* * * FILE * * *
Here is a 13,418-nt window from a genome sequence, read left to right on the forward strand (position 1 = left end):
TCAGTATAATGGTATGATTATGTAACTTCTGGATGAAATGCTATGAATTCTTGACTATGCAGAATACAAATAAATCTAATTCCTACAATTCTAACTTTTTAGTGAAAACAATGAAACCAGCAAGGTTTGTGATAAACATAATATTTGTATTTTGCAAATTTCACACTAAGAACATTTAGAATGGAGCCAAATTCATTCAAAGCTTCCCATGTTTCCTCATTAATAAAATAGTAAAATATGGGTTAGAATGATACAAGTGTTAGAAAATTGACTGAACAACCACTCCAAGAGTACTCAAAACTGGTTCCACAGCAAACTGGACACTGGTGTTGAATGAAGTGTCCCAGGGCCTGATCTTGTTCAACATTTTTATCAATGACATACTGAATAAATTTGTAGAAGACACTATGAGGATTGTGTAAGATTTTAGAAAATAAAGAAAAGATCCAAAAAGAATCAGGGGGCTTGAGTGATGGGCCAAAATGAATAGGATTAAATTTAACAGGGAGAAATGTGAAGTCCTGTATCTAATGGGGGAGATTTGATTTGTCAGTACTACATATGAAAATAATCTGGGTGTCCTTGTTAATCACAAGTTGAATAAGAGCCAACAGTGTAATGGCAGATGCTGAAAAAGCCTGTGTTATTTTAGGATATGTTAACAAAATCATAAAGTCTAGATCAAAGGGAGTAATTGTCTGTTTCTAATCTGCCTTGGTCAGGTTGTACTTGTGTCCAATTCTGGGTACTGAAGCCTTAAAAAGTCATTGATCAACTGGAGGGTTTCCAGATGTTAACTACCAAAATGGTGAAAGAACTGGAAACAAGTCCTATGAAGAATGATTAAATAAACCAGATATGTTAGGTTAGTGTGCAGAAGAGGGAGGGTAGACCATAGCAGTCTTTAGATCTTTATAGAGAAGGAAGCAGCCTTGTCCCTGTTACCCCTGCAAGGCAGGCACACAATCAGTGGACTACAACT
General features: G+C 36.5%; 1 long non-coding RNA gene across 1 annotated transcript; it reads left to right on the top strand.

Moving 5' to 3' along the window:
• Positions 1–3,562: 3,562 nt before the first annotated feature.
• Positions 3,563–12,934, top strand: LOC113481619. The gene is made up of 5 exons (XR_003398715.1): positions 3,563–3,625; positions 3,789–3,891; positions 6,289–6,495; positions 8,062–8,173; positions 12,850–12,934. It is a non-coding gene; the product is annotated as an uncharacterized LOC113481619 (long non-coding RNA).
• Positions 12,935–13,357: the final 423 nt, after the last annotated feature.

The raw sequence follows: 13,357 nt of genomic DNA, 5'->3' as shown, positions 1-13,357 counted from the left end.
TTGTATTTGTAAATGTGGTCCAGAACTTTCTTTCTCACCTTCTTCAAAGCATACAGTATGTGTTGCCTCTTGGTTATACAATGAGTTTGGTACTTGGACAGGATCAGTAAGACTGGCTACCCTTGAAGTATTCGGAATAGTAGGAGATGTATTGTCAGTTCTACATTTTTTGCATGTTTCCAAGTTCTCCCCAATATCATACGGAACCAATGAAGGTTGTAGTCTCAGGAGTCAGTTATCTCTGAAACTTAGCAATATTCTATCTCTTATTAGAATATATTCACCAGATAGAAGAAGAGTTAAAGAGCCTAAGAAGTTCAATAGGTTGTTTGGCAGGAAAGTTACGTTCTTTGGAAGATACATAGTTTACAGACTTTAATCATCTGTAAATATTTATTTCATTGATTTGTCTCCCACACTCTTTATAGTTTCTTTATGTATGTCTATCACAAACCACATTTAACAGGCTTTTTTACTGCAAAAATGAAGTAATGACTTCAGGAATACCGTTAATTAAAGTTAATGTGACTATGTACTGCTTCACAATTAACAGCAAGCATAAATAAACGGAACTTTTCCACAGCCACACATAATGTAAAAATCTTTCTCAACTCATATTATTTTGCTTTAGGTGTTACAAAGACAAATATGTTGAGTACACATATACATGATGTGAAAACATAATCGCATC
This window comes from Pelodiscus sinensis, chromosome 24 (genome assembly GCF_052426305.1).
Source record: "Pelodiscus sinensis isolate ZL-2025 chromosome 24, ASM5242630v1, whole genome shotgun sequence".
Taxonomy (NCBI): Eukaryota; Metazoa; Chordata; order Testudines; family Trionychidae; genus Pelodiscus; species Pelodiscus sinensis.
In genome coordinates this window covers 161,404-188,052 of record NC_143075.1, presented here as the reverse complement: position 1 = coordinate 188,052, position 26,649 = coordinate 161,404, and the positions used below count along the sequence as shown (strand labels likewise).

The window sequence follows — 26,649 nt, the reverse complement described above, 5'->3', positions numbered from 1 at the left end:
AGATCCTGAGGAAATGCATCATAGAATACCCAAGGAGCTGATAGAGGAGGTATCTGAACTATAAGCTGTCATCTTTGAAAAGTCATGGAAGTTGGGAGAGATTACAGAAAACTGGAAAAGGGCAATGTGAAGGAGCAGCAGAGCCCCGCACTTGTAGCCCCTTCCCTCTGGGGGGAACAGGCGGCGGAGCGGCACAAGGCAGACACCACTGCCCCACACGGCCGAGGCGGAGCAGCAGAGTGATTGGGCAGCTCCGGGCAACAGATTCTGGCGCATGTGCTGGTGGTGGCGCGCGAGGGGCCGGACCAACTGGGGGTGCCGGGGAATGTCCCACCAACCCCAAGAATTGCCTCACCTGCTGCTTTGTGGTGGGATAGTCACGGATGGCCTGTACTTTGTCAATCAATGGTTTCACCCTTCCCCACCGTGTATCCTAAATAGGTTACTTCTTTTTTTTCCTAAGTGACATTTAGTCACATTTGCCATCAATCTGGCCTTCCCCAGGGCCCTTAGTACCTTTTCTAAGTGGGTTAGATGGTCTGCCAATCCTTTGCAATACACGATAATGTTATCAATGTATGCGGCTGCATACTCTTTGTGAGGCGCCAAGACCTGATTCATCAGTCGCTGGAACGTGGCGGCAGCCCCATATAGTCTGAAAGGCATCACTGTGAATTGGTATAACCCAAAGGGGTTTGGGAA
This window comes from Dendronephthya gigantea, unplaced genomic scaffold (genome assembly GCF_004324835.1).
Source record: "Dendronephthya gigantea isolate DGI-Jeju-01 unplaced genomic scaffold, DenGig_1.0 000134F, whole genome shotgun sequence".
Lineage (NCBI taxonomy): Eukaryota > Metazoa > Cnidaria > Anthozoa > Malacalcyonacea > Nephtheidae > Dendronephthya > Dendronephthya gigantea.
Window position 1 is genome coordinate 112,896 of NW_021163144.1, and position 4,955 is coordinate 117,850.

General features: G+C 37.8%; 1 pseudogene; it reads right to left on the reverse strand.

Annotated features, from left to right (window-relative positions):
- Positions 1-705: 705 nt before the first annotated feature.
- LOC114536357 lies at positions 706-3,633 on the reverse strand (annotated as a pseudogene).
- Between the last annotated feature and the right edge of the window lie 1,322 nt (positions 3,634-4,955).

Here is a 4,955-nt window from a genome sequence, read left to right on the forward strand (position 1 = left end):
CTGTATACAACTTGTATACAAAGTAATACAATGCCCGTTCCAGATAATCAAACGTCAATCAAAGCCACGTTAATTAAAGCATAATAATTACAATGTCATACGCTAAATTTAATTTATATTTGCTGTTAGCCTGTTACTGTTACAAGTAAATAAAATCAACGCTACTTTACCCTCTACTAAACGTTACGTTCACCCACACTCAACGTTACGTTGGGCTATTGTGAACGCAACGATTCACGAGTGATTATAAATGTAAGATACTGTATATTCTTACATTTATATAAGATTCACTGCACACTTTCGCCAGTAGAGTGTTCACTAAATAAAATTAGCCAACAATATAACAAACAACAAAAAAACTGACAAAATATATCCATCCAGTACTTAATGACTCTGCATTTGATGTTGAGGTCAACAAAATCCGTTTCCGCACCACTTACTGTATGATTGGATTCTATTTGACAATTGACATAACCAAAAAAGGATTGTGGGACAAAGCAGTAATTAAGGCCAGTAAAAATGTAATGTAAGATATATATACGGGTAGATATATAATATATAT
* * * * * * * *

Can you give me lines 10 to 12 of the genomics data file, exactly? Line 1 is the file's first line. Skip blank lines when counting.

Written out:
This window comes from Pelodiscus sinensis, chromosome 24 (genome assembly GCF_052426305.1).
Source record: "Pelodiscus sinensis isolate ZL-2025 chromosome 24, ASM5242630v1, whole genome shotgun sequence".
Taxonomy (NCBI): Eukaryota; Metazoa; Chordata; order Testudines; family Trionychidae; genus Pelodiscus; species Pelodiscus sinensis.